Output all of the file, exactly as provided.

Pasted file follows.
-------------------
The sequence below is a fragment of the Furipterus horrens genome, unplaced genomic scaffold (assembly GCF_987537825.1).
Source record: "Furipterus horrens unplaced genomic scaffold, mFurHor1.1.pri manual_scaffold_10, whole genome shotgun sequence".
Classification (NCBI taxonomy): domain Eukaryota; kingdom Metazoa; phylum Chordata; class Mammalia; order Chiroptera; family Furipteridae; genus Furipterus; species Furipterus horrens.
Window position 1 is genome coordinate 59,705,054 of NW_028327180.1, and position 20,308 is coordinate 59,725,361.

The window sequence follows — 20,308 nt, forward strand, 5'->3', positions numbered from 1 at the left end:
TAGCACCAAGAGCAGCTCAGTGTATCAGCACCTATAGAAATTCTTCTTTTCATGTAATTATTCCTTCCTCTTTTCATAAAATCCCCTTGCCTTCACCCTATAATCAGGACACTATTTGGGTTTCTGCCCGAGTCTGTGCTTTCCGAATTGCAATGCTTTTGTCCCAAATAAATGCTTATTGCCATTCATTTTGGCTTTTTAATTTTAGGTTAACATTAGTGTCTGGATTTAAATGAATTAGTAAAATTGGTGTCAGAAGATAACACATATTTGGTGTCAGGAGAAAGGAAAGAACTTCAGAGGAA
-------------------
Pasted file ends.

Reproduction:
The sequence below is a fragment of the Furipterus horrens genome, unplaced genomic scaffold (assembly GCF_987537825.1).
Source record: "Furipterus horrens unplaced genomic scaffold, mFurHor1.1.pri manual_scaffold_10, whole genome shotgun sequence".
Classification (NCBI taxonomy): domain Eukaryota; kingdom Metazoa; phylum Chordata; class Mammalia; order Chiroptera; family Furipteridae; genus Furipterus; species Furipterus horrens.
Window position 1 is genome coordinate 59,705,054 of NW_028327180.1, and position 20,308 is coordinate 59,725,361.

The window sequence follows — 20,308 nt, forward strand, 5'->3', positions numbered from 1 at the left end:
TAGCACCAAGAGCAGCTCAGTGTATCAGCACCTATAGAAATTCTTCTTTTCATGTAATTATTCCTTCCTCTTTTCATAAAATCCCCTTGCCTTCACCCTATAATCAGGACACTATTTGGGTTTCTGCCCGAGTCTGTGCTTTCCGAATTGCAATGCTTTTGTCCCAAATAAATGCTTATTGCCATTCATTTTGGCTTTTTAATTTTAGGTTAACATTAGTGTCTGGATTTAAATGAATTAGTAAAATTGGTGTCAGAAGATAACACATATTTGGTGTCAGGAGAAAGGAAAGAACTTCAGAGGAA